Civil Rights and Police Accountability Project

National Law Journal: "Chicago Students Police the Police"

Chicago Students Police the Police
Karen Sloan
The National Law Journal
May 18, 2015

Garrett and her clinic classmates last week tried a First Amendment case in U.S. District Court for the Northern District of Illinois on behalf of a journalist arrested after taking photographs of an officer roughly arresting a woman in a predominately African-American neighborhood.

Tuition deposits were due soon, but incoming law student Ruby Garrett couldn't decide among the five schools on her short list in spring 2013. Then she met Craig Futterman, who founded the University of Chicago Law School's Civil Rights and Police Accountability Project 15 years ago.

Faculty: 
Craig B. Futterman

Civil Rights & Police Accountability Project Goes to Trial

May 12, 2015

Students and faculty in the Civil Rights & Police Accountability Project are taking a case to trial this week.  The federal civil rights trial opens with jury selection on Wednesday, May 12th, with opening statements scheduled for May 13th.

Youth/Police Conference: Where Do We Go From Here?

The final panel, in which all panelists and the audience participated, was devoted to a discussion of next steps and prescriptive strategies for addressing the issues explored in the course of the conference.

Moderator: Emmitt House, Youth/Police Project

This panel discussion was recorded at the Youth/Police Conference at the University of Chicago Law School in April 2015.

Event listing: 
Youth/Police Conference

Youth/Police Conference: I Can't Imagine Anything Different

Many view strained relations between police and minority youth as difficult if not impossible to change. They see the status quo as intractable. What is the impact of such attitudes? Is there reason to believe that relations can improve? What do constructive youth/police relations look like? How can police and youth work together to build better relationships?

Event listing: 
Youth/Police Conference
Participating faculty: 
Jonathan Masur

Youth/Police Conference: They Have All The Power

Why does police accountability matter in this context? How does the knowledge that severe abuses—brutality, sexual assault, false arrest, even death—have gone unpunished inform and shape encounters between youth and police? What are the costs and harms of the absence of accountability? How does the lack of accountability affect the relationships between youth and police?

Event listing: 
Youth/Police Conference
Participating faculty: 
Craig B. Futterman

Youth/Police Conference: How it Makes Me Feel—Police

Every day we put police officers in what often feels like an impossible situation: Get gangs, guns, and drugs off our streets. Keep us safe from violence. At the same time, there is widespread criticism of the practice of stopping and searching Black youth as a crime-fighting tactic. How do police experience this apparent catch 22? How do youth/police encounters impact law enforcement?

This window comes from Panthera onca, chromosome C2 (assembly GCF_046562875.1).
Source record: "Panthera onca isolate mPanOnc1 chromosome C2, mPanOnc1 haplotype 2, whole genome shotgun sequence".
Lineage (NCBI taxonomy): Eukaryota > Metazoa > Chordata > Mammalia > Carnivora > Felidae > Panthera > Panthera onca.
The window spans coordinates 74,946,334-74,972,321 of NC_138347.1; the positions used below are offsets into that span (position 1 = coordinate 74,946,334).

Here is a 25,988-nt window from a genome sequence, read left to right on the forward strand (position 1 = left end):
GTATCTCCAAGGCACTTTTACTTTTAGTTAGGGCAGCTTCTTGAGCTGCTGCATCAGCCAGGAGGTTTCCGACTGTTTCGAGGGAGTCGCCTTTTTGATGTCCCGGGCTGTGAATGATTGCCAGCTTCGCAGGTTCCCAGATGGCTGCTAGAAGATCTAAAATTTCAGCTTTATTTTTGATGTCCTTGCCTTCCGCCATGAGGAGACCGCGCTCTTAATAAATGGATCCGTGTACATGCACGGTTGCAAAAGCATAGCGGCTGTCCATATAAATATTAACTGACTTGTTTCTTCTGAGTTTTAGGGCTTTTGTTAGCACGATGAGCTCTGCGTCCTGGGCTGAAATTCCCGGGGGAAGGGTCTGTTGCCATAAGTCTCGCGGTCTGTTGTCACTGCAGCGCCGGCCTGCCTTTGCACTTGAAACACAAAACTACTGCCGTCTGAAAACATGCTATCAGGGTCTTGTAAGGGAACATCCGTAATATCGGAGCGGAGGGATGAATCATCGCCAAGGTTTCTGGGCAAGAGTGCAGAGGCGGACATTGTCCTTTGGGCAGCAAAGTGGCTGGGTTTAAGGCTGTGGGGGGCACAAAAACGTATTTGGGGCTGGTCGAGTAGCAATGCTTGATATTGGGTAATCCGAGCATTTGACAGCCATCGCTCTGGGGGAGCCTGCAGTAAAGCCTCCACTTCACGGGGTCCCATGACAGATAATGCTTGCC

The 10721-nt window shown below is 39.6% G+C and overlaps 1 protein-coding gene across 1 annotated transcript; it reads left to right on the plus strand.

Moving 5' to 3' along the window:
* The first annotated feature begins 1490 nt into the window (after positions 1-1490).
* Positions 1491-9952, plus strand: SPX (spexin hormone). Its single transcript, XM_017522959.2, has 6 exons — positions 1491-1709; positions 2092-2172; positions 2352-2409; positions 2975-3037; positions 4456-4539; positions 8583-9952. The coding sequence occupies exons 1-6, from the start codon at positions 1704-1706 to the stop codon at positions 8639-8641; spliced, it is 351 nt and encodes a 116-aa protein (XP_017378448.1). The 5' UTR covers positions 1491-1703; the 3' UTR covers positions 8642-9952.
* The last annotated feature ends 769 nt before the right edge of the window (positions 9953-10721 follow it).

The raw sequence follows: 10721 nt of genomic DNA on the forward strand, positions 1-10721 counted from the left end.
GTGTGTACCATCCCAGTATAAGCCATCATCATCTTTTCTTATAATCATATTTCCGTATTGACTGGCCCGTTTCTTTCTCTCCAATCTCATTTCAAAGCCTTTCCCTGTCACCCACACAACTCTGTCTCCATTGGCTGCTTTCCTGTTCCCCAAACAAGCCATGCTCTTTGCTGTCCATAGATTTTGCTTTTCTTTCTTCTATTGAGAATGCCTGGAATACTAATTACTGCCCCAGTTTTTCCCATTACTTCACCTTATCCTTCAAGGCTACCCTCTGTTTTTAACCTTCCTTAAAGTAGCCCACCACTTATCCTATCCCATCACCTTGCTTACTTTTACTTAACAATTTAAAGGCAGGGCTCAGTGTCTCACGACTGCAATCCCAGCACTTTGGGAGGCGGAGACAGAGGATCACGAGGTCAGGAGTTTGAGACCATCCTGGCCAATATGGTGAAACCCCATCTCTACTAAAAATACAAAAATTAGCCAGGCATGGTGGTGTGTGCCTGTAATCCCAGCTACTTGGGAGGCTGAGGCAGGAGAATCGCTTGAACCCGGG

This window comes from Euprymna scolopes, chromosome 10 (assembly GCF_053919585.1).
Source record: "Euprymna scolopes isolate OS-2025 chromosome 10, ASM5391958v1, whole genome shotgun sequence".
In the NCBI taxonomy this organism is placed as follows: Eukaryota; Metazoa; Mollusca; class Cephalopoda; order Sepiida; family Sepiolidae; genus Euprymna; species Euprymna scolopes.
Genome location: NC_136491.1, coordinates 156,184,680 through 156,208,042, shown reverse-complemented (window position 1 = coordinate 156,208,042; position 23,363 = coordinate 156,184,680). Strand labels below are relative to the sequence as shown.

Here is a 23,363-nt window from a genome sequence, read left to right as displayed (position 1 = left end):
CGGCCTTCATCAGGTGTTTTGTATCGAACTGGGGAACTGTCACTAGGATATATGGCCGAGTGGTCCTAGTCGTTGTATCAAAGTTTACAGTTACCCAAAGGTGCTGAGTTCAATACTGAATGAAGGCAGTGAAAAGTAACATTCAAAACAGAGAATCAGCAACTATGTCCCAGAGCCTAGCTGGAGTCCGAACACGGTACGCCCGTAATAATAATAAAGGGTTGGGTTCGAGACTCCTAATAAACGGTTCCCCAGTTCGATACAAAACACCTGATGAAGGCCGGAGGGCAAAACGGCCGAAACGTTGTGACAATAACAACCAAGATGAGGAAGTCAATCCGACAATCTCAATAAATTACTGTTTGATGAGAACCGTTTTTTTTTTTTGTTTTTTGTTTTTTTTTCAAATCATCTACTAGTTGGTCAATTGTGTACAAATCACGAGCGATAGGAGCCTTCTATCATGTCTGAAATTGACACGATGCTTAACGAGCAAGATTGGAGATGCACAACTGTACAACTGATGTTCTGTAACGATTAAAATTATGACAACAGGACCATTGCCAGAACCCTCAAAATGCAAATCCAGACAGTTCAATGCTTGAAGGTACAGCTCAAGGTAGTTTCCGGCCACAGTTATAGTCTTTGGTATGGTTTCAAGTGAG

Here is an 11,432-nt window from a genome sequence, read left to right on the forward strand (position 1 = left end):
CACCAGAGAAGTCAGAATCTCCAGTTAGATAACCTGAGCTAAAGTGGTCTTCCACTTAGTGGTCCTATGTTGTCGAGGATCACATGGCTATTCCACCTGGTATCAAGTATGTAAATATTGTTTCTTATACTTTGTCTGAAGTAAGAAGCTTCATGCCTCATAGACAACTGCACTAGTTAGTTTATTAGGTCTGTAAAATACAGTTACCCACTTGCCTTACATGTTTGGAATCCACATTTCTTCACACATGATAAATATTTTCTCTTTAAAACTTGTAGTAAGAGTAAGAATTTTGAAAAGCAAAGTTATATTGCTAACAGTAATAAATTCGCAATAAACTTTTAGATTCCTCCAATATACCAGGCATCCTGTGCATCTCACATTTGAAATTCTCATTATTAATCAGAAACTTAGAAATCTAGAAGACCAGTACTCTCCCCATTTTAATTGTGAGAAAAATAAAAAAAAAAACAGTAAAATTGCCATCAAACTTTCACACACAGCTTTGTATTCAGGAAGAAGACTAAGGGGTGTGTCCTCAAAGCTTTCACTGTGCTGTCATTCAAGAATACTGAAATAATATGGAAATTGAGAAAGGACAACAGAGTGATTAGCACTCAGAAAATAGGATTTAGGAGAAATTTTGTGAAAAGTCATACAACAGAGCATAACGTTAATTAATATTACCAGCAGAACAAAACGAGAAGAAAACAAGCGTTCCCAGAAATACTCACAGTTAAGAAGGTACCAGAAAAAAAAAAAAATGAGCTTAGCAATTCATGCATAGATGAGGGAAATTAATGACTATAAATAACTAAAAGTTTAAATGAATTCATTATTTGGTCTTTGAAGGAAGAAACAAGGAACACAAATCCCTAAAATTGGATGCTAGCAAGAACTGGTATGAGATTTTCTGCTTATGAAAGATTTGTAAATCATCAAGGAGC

Event listing: 
Youth/Police Conference
Participating faculty: 
Richard H. McAdams

Youth/Police Conference: How it Makes Me Feel—Youth

How do these encounters, and the contexts in which they occur, shape the attitudes and identities of African-American youth—the way they see themselves and their place in the world? How do these encounters affect their orientation toward law enforcement? How do these encounters affect their personal development and their ability to navigate public space?

Event listing: 
Youth/Police Conference
Participating faculty: 
Emily Buss
Participating faculty: 
Herschella G. Conyers

Youth/Police Conference: How Youth See Police. How Police See Youth.

Countless interactions occur daily in urban America between Black youth and police. An encounter between a police officer engaged in a legitimate investigative mission and a teen innocent of any wrongdoing can be fraught. It can go wrong in a variety of ways, often with major consequences for the individuals involved and for community-police relations.

Event listing: 
Youth/Police Conference

Youth/Police Conference: Opening Remarks

  • Dean Michael H. Schill, University of Chicago Law School
  • Craig B. Futterman, Clinical Professor of Law, University of Chicago Law School
  • Jamie Kalven, Invisible Institute

This panel discussion was recorded at the Youth/Police Conference at the University of Chicago Law School in April 2015.

Event listing: 
Youth/Police Conference
Participating faculty: 
Craig B. Futterman
Participating faculty: 
Michael H. Schill

Youth/Police Conference: Where Do We Go From Here?

The final panel, in which all panelists and the audience participated, was devoted to a discussion of next steps and prescriptive strategies for addressing the issues explored in the course of the conference.

The final panel, in which all panelists and the audience participated, was devoted to a discussion of next steps and prescriptive strategies for addressing the issues explored in the course of the conference.

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